For many smaller egaming operators, which must compete with the substantial marketing bucks of big brands, costs are always an issue and, compared to social media, email can, on paper, appear relatively expensive. “But when you take into account the post delivery tools such as the ability to automatically identify who your prospects are (based upon email and web activity), see exactly what it is that your prospects are interested in and then manage them through a built-in sales pipeline, it provides the business owner with far greater return on investment,” email marketing expert Simon Washbrook says.
screenshot image of the article titled You've got mail by Simon Washbrook
Email has the figures to back this up. According to a report by VentureBeat, for every $1 spent, email marketing generates $38 in ROI. The channel has also nailed the ability to dynamically assemble a complex message so when a communication is sent, it pulls in data feeds from multiple sources, adjusts the content to the person who receives it and also recognises the device it’s received on. Email has certainly come a long way since the early 1990s and mobile has clearly played a crucial role in its evolution.

Going mobile

There was a time when mobile phones were expected to replace email as the communication, and online verification, tool of choice. However, the disadvantage the mobile phone had compared to email was that it was less intuitive and people don’t identify themselves as being numbers, they identify themselves as having a personality. And as soon as the smartphone became a mass-market consumer item, the portable device made email even more powerful as it’s one of the most popular activities people use their phone for. Nearly everyone is checking their emails multiple more times per day than they used to when they had to log in to their PC at work or at home.
“Mobile has given email a boost. More than ever, we are now just one click away from the timely, added value content the email highlights,” Jensen explains. “The phone vibrates, we look at the message and if it is any good we click through. Of course, there are some technical points about how the email looks but this is just ensuring all your web properties are mobile responsive. And they should be or Google will be penalising your site in results.”
This means the whole mobile revolution has brought email even closer to the customer. A desktop is on the edge of personal space, while mobile is right in your face and has made the brand impressions that email delivers even more powerful. Another consequence mobile has had on the email medium is that people have a tendency to see emails more than once which, according to Quist, has created two types of user to contend with.
“Some people archive and some people file emails. ‘Inbox-zero’ people are using their smartphone for triage,” Quist says.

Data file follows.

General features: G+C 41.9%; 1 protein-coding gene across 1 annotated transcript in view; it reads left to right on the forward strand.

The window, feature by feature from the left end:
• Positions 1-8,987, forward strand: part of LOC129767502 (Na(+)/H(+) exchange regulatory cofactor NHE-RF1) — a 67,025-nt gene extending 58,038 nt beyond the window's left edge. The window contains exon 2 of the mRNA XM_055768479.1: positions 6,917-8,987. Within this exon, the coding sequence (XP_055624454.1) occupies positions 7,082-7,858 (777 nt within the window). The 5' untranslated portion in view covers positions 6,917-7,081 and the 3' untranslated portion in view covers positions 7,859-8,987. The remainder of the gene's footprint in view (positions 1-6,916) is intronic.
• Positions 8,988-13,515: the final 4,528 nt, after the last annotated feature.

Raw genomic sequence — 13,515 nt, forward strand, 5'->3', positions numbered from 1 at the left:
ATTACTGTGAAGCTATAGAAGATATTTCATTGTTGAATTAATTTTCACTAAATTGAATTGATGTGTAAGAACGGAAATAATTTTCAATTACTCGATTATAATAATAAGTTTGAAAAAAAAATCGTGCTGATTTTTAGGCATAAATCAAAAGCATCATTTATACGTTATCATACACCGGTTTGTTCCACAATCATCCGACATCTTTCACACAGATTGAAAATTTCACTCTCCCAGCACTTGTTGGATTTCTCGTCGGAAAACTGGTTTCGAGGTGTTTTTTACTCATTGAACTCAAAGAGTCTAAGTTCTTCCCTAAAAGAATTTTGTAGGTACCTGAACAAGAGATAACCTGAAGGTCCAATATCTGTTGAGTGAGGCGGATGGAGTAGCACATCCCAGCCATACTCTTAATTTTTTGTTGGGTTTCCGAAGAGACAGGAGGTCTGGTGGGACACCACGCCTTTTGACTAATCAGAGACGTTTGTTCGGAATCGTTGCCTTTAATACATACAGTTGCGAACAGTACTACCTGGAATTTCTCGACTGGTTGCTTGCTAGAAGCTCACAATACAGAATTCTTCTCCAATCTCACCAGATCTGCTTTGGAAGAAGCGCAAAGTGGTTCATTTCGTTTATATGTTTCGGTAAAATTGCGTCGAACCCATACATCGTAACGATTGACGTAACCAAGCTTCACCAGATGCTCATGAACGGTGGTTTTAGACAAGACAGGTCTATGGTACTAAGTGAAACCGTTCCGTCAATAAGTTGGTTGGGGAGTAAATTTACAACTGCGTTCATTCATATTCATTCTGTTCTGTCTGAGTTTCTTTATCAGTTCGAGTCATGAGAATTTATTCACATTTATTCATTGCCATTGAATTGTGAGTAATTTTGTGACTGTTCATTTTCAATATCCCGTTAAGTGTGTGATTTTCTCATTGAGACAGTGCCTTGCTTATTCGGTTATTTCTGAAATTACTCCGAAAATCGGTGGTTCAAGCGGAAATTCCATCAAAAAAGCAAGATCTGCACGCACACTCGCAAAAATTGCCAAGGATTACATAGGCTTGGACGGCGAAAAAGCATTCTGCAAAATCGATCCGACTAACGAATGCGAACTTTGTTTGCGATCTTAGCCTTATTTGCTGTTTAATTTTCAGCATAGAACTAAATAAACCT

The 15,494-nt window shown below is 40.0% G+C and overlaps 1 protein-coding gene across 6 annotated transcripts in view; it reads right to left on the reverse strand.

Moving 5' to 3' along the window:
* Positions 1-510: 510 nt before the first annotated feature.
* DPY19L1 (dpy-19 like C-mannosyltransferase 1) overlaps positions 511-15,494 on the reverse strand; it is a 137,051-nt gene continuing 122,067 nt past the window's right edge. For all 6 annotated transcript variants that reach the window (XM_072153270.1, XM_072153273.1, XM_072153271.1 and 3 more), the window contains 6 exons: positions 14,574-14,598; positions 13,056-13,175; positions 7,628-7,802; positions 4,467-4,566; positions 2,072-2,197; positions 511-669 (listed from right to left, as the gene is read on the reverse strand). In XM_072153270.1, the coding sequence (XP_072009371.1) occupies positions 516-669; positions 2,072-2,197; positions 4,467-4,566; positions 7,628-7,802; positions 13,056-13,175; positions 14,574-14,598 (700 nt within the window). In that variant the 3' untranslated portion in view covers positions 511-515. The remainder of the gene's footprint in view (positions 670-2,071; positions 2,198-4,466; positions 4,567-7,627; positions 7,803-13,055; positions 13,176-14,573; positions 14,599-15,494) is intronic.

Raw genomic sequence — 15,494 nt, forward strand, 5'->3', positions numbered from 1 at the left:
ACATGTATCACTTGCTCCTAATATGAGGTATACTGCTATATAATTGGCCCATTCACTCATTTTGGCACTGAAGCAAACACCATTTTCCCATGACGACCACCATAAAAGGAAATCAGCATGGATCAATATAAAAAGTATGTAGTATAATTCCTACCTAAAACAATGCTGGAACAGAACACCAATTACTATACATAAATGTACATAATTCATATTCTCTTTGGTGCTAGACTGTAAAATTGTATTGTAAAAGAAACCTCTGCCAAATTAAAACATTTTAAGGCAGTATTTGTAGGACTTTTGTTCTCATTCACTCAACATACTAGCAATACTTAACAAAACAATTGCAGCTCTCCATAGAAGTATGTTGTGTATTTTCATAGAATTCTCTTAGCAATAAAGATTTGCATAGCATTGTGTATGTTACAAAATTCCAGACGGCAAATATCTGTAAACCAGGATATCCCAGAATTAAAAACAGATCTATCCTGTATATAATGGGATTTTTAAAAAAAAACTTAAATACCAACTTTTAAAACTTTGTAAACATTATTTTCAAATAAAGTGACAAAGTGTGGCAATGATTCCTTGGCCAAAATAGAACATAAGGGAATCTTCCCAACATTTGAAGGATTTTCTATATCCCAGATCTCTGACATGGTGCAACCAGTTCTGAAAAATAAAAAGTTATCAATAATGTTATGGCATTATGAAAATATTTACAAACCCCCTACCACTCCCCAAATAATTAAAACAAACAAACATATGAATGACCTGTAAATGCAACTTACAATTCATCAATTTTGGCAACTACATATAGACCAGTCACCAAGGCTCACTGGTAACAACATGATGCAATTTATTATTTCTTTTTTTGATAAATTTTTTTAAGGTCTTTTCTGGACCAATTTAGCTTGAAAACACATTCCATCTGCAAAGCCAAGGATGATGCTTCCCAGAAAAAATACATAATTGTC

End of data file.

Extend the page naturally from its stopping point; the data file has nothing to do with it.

“‘Inbox-don’t give a damn people’ who could have 100,000 emails in their inbox and it doesn’t bother them in the slightest, just leave them because it costs nothing and they just keep them in their inbox. You will often find that people go back to an email several days if not weeks after getting it to make a purchase.”
“When they get an email, some people obsess about deleting and filing and other people just leave it there. However, everyone leaves a brand impression even if the email is ‘ignored’,” Quist continues.
“The act of ignoring or deleting an email requires your highest cognitive processing functions to be fully engaged to stop you accidentally missing an email. That’s really important and if you understand that, you understand that brand impression is a very powerful one because we process it subliminally.”
One of the potentially damaging effects of mobile to email’s prosperity as a marketing tool is the rise of push notifications, which is arguably the most direct communication channel on offer to egaming operators today. These short, punchy messages are delivered straight to the lock screen and homepages of any consumer who opts-in to the service and according to statistics from Forrester Research, open rates are 50% higher and click-through-rates are up to twice as high.
But in many ways, push notifications have proven to be complimentary rather than competitive to email. For example, Facebook has 1.5 billion users but is still the biggest email sender in the world despite the opportunity to communicate solely through its app. Push notifications, on the whole, work best on customers who regularly use their gambling apps, opting to allow companies to invade the most personal screen a consumer owns. But if a customer doesn’t login to their app for three weeks, how can companies inform them of their existence? The people who they want to visit, because that’s what makes their numbers bigger, are the occasional users who can only be reached effectively via email.

Get their attention

While mobile may have revolutionised and reinvigorated email marketing, the design and copy contained in emails has also been evolving constantly in recent years. However, email is traditionally very unforgiving due to the multiple clients it has to overcome. For example, Gmail renders HTML different from Yahoo, which renders different from AOL, which also renders different from Outlook. And then, a Samsung smartphone renders different from an iPhone – it’s an endless cycle.